Did the tenants in your IRA-Owned property pay rent this month?

Nearly a third of U.S. apartment renters didn’t pay any of their April rent during the first week of the month, according to new data to be released April 8, 2020 by the National Multifamily Housing Council and a consortium of real-estate data providers.  You can check out their Rent Payment Tracker HERE.

Be aware of the IRA property management rules for your state, county, and city.

When it comes to managing your IRA rental property during this precarious time, there are a few things you can do to ensure delinquency doesn’t affect your passive income. Here are some of the steps you can take and IRA property management tips:

  • Take stock of the situation. Consider the tenant’s payment history
  • Call or visit the renter. Get in touch quickly to find out why they didn’t pay the rent
  • Pay or quit notice. In most states, your IRA’s property manager can serve the delinquent tenant a pay or quit notice as soon as the rent is past due
  • Pay the tenant to move out
  • Ask the tenant to investigate housing assistance programs
  • The tenant can check with their employer to find out if they have any unused Sick-Pay (PTO) to or if they can take a 401(k)-plan loan to provide additional funds for rent.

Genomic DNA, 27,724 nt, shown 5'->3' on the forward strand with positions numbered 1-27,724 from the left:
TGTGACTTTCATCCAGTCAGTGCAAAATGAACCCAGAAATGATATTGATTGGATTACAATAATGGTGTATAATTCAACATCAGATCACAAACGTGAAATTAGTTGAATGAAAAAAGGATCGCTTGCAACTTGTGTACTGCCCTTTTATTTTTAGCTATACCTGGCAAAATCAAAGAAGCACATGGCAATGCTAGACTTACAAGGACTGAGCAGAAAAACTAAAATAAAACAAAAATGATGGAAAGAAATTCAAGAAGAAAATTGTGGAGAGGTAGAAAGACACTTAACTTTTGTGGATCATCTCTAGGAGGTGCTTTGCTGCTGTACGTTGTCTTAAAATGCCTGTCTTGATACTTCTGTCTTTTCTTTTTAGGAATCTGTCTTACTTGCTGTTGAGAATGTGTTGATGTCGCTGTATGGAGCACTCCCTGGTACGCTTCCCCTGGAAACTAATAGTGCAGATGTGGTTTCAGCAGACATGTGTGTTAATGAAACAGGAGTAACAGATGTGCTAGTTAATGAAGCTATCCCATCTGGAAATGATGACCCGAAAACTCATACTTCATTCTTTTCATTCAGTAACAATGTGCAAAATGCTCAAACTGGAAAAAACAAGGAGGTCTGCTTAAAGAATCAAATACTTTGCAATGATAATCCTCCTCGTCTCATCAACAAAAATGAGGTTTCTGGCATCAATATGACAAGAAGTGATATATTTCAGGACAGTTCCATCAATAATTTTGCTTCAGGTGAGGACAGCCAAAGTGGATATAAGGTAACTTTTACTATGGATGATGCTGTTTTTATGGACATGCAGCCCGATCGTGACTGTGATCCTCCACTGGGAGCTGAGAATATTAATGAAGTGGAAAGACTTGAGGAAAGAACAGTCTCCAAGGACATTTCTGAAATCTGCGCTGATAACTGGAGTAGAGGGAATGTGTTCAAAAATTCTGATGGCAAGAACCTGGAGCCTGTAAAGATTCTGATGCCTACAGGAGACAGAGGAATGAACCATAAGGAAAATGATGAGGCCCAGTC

• If there is no eviction moratorium, then that is an option.

With IRA property management, it is important to remember, all expenses of the IRA need to be paid for by the IRA. These expenses include eviction proceedings if necessary and include any loan servicing costs if your IRA holds the note on the property.

Contributing to Your IRA

During these uncertain times, if you find your IRA running short remember the 2020 contribution limits were raised.  For Traditional and Roth IRAs, you can contribute $6,000 if you are under 50 and $7,000 if you are 50+, should you qualify to do so.

So far there are no government loan programs that IRA-owners can take advantage of.  The SBA loans being made to businesses cannot be made to an IRA or 401(k) accounts because IRAs are not “Eligible Entities”

If your IRA has a non-recourse loan on a property, check with your lender about any leniency they are willing to extend on the repayment of loans during this crisis.  Perhaps they will be willing to add the payment to the “back of the loan” and extend the maturity date.

Check with a component tax or legal expert when making decisions regarding your Self-Directed IRA.


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